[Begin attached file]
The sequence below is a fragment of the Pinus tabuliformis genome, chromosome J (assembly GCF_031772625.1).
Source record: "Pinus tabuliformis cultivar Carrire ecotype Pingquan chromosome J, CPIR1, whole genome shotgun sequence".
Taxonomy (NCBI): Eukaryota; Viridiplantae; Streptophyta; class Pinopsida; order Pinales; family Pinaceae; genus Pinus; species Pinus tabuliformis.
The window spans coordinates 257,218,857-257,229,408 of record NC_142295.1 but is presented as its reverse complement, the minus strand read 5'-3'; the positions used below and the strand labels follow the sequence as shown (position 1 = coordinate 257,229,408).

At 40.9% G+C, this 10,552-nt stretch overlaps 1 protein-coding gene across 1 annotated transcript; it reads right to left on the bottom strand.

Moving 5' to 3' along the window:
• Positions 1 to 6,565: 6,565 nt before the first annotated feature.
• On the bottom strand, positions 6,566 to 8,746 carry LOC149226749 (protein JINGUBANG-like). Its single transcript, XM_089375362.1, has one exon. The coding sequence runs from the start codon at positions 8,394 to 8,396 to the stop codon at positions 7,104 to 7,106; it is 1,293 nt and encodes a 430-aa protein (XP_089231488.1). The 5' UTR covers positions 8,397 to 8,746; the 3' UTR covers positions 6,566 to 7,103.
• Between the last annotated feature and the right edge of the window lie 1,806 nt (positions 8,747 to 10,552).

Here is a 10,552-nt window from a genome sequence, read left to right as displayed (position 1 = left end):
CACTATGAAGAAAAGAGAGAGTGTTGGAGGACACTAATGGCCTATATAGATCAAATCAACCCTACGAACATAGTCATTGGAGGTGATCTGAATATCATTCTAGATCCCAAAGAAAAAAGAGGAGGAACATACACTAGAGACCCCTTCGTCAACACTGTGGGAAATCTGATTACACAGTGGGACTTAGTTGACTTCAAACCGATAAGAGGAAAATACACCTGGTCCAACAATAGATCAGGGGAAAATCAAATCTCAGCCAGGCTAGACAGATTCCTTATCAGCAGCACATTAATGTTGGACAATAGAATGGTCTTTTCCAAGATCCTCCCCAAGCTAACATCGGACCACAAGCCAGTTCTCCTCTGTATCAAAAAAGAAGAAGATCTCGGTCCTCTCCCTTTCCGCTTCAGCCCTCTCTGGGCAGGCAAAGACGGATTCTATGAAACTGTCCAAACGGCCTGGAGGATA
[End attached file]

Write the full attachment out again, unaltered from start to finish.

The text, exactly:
The sequence below is a fragment of the Pinus tabuliformis genome, chromosome J (assembly GCF_031772625.1).
Source record: "Pinus tabuliformis cultivar Carrire ecotype Pingquan chromosome J, CPIR1, whole genome shotgun sequence".
Taxonomy (NCBI): Eukaryota; Viridiplantae; Streptophyta; class Pinopsida; order Pinales; family Pinaceae; genus Pinus; species Pinus tabuliformis.
The window spans coordinates 257,218,857-257,229,408 of record NC_142295.1 but is presented as its reverse complement, the minus strand read 5'-3'; the positions used below and the strand labels follow the sequence as shown (position 1 = coordinate 257,229,408).

At 40.9% G+C, this 10,552-nt stretch overlaps 1 protein-coding gene across 1 annotated transcript; it reads right to left on the bottom strand.

Moving 5' to 3' along the window:
• Positions 1 to 6,565: 6,565 nt before the first annotated feature.
• On the bottom strand, positions 6,566 to 8,746 carry LOC149226749 (protein JINGUBANG-like). Its single transcript, XM_089375362.1, has one exon. The coding sequence runs from the start codon at positions 8,394 to 8,396 to the stop codon at positions 7,104 to 7,106; it is 1,293 nt and encodes a 430-aa protein (XP_089231488.1). The 5' UTR covers positions 8,397 to 8,746; the 3' UTR covers positions 6,566 to 7,103.
• Between the last annotated feature and the right edge of the window lie 1,806 nt (positions 8,747 to 10,552).

Here is a 10,552-nt window from a genome sequence, read left to right as displayed (position 1 = left end):
CACTATGAAGAAAAGAGAGAGTGTTGGAGGACACTAATGGCCTATATAGATCAAATCAACCCTACGAACATAGTCATTGGAGGTGATCTGAATATCATTCTAGATCCCAAAGAAAAAAGAGGAGGAACATACACTAGAGACCCCTTCGTCAACACTGTGGGAAATCTGATTACACAGTGGGACTTAGTTGACTTCAAACCGATAAGAGGAAAATACACCTGGTCCAACAATAGATCAGGGGAAAATCAAATCTCAGCCAGGCTAGACAGATTCCTTATCAGCAGCACATTAATGTTGGACAATAGAATGGTCTTTTCCAAGATCCTCCCCAAGCTAACATCGGACCACAAGCCAGTTCTCCTCTGTATCAAAAAAGAAGAAGATCTCGGTCCTCTCCCTTTCCGCTTCAGCCCTCTCTGGGCAGGCAAAGACGGATTCTATGAAACTGTCCAAACGGCCTGGAGGATA